The vendor will conduct a five-day training activity for 15-20 executives from Pakistan to provide the institutional and human capacity to design, manage, and operate a power trading entity.  The participants will be nominated by the USAID Pakistan mission. Classroom lectures delivered by highly experienced instructors will be supplemented by hands-on exercises that emphasize development of skills and knowledge in the functional operations of power trading. The Vendor will review the reverse auctions training agenda prepared by USEA and design a workshop with a clear link to the November 13 – 17, 2017 reverse auctions workshop. It is anticipated that the entities that will participate in the trading workshop are expected will be the same as the ones in the November 2017 workshop, as will the majority of the participants.  The vendor will provide the participants with various documents relevant to the institutional, staffing and management issues critical to the formation of a power trading organization, including but not exclusive to, organizational charts, job descriptions/summaries, staff training and evaluation plans, etc. Emphasis should be on providing hands-on activities including role play, class exercise, review of PPAs, PSAs, etc.

Topics to include, but not limited to:

  • The evolution of power trading as a separate entity in the power sector, the various roles played by power traders, basic guidelines for power trading, propriety trading vs. portfolio optimization, arbitrage
  • Market participants & their role: brokers, traders, dealers, market makers, liquidity providers, marketers,  wholesale merchants, investment banks, and traders
  • Setting up a power trading entity:
  • Legal framework for operation of a power trading entity
  • Procedures and terms and conditions for granting of trading license
  • Statutory compliance for traders
  • Human resources and infrastructure requirements for setting up of a power trading entity
  • Net worth and working capital considerations and requirements
  • Short term, long/medium term power purchase and sales
  • Power purchase/sales agreements: major contractual, financial and commercial provisions and their significance
  • Overview of scheduling, billing, energy accounting, settlement, and bidding on power exchanges
  • Tariff models for competitive bidding processes, review of the existing tariff models in Pakistan
  • Identifying and mitigating risks
  • Review/gap analysis of existing and required policies in Pakistan
  • Case studies within the region
  • Guarantees (such as sovereign guarantee from GOP) or no guarantees

Finally, the vendor will provide pre and post-training assessments of the participants to evaluate their understanding of the lessons.

USEA will be responsible for all logistical arrangements for the participants and training venue.  The vendor will be responsible for the following:

  • Course design
  • Providing professional, experienced speakers to present 5 days of lectures
  • Providing advance reading material for the participants
  • Providing soft and written copies of all presentation and hand-out materials
  • Pre and Post-training assessments
  • Speaker(s) roundtrip airline ticketing, lodging and meals (with the exception of lunch for each of the 5 training days and 1 welcome dinner to be provided by USEA) for a training conducted in Bangkok, Thailand
  1.  Implementation and Approach

The vendor conducting the training should propose a one-week training program tailored to Pakistan’s current energy market with a focus on the specific goals for operating a power trading entity for the country. The vendor must have the detailed knowledge of the design and development of energy markets and the political, economic and technical issues associated with Pakistan in particular and the South Asian regional energy trade.  The vendor is expected to have prior experience of working on infrastructure issues in within Pakistan, and a current understanding of the Pakistan power sector and its market capabilities.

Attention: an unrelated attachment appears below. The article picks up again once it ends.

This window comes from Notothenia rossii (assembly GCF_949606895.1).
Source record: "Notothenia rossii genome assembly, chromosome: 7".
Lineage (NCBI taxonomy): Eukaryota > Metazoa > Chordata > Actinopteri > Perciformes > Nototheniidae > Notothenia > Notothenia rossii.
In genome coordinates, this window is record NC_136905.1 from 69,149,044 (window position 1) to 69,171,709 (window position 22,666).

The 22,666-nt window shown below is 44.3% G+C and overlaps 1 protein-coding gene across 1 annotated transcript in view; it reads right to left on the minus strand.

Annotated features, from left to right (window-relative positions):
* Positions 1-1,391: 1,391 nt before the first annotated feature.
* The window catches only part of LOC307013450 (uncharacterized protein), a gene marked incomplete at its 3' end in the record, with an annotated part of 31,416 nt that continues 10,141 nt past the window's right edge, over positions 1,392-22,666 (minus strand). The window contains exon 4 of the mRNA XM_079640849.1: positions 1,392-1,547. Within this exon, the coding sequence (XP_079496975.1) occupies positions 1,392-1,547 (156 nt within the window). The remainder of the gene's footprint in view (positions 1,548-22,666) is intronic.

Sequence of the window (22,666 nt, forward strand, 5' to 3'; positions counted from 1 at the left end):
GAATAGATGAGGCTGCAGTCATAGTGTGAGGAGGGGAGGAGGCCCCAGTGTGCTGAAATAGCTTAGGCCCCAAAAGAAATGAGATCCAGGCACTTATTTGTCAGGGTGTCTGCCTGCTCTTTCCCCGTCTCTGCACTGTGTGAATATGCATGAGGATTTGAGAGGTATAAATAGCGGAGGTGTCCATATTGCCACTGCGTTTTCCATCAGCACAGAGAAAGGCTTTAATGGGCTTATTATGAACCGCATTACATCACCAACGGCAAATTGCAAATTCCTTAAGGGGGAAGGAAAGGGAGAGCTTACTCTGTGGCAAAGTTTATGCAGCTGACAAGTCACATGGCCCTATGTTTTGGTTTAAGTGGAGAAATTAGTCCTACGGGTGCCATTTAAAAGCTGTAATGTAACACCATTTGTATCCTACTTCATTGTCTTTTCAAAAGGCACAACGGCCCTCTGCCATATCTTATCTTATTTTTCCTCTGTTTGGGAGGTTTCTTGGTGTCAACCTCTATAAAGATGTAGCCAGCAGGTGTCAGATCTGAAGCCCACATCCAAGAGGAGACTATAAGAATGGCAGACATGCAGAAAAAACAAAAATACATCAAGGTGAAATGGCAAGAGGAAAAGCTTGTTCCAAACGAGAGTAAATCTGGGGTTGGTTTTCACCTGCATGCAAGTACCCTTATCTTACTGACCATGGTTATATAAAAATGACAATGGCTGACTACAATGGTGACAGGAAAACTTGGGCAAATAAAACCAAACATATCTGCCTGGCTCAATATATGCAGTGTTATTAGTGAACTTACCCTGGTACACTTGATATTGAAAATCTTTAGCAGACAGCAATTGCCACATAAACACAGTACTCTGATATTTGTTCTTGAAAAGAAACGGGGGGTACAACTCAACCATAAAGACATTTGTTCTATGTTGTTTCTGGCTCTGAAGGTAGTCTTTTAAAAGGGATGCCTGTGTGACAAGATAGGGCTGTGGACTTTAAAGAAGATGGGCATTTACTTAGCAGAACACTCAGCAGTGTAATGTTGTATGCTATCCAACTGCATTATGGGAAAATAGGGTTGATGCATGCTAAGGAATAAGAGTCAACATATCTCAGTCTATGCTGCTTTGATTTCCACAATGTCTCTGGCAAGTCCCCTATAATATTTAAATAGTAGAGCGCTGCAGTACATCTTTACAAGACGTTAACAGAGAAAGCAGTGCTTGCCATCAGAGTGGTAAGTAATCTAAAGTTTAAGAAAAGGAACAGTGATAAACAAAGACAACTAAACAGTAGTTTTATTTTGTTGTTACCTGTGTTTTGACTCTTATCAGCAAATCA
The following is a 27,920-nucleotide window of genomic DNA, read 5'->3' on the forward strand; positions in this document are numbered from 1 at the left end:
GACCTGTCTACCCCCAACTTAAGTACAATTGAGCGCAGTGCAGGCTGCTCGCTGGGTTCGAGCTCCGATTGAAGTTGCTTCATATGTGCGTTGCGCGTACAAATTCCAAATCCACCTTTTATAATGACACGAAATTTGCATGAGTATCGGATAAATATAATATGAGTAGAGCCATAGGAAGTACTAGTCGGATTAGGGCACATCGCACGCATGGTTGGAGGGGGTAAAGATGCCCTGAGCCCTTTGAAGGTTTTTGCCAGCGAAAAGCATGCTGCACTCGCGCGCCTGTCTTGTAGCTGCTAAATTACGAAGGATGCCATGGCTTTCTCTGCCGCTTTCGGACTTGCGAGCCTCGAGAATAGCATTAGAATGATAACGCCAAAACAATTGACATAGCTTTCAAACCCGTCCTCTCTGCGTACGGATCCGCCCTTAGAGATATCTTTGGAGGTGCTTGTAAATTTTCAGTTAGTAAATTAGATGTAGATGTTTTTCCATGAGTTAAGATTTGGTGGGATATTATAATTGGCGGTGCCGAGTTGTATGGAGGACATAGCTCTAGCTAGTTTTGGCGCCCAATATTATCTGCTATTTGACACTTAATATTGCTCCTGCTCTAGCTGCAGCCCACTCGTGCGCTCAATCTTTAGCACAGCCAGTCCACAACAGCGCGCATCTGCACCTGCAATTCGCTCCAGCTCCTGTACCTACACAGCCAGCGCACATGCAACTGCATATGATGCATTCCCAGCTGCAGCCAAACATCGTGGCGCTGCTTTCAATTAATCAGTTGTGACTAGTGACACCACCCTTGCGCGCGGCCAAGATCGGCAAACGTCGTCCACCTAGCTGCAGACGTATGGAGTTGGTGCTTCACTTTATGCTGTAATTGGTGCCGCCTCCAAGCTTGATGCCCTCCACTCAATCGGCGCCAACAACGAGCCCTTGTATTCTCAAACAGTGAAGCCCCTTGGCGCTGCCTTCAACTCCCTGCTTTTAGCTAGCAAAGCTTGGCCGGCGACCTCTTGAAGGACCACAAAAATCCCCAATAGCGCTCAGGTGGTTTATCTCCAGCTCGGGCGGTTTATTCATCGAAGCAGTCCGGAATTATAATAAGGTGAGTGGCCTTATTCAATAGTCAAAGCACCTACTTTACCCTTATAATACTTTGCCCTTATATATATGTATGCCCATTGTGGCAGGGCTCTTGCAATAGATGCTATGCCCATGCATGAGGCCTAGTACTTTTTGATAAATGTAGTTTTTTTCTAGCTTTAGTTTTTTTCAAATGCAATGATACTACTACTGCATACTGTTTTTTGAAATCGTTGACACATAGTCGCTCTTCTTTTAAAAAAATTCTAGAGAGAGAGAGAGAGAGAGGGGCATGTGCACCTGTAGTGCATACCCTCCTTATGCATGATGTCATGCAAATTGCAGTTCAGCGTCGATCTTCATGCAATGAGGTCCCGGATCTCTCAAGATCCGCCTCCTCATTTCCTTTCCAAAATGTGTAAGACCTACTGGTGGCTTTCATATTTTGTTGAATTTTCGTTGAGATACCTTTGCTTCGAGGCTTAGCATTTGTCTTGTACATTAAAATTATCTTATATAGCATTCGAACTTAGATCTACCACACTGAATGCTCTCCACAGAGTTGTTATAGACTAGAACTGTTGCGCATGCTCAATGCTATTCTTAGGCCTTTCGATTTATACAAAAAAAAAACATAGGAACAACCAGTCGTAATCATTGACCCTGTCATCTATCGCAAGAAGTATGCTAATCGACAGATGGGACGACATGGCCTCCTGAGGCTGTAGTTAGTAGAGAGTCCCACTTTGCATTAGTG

The training is tentatively scheduled to take place in March or April 2018.



The proposal must contain the following:

  1. A cover letter to the proposal
  2. A technical proposal, including:
  • Demonstration of an understanding of the issues to be addressed under the proposed scope of work specified above by providing a summarized technical approach for each of the tasks listed (Maximum 2 pages).
  • Proposed project schedule to perform the tasks under this project highlighting any deviations to the proposed scope of work specified above.
  1. A financial proposal, including:
  • Detailed justification (i.e. line item budget)
  • Labor, other direct costs, indirect costs, and level of effort for each employee proposed for this project
  1. Short CVs/bio sketches of proposed trainers
  2. Completed USAID Contractor Employee Biographical Data Sheet forms for each employee proposed for this project (
  3. Summary of the work to be performed by each employee proposed for this project


  1. Evaluation Criteria

Selection of an offer for contract award will be based on an evaluation of proposals against technical merit and budget justification. Proposals shall first be evaluated from a technical standpoint based on the training proposal (i.e. without regard to proposed budget justification). Once a proposal is determined to be technically acceptable, the budget justification will be evaluated.


  1. proposal Timeframe

E-mail Notification of Intent to Bid

The required e-mail notification of intent to bid of should be e-mailed to [email protected] with a read receipt. Please include “SARI/EI RFP – Power Trading Training for Pakistan” in the subject line and provide your name or name of organization and contact email address as well as a short note describing your intent to respond to this solicitation in the body of the e-mail.

All questions related to this RFP should be submitted via email to Sara Burback at [email protected] no later than October 23, 2017.  All questions and answers will be provided to all prospective bidders.

Interested parties are requested to submit final proposals no later than November 6 2017. Proposals should be sent via email with a read receipt to Sara Burback at [email protected].

UPDATE: Please find answers below to questions posed to USEA:

Question: In section VI it mentions about a reverse auctions training agenda prepared by USEA and a clear link to the November 13 – 17, 2017 reverse auctions workshop. It also states that it is anticipated that the entities that will participate in the trading workshop. Please provide copies of the following documents: 

1.  Reverse auctions training agenda prepared by USEA 

2.  Details of November 13 – 17, 2017 reverse auctions workshop 

3.  List of entities and participants for the workshop at 2 above.

ANSWERS: Please see attached agenda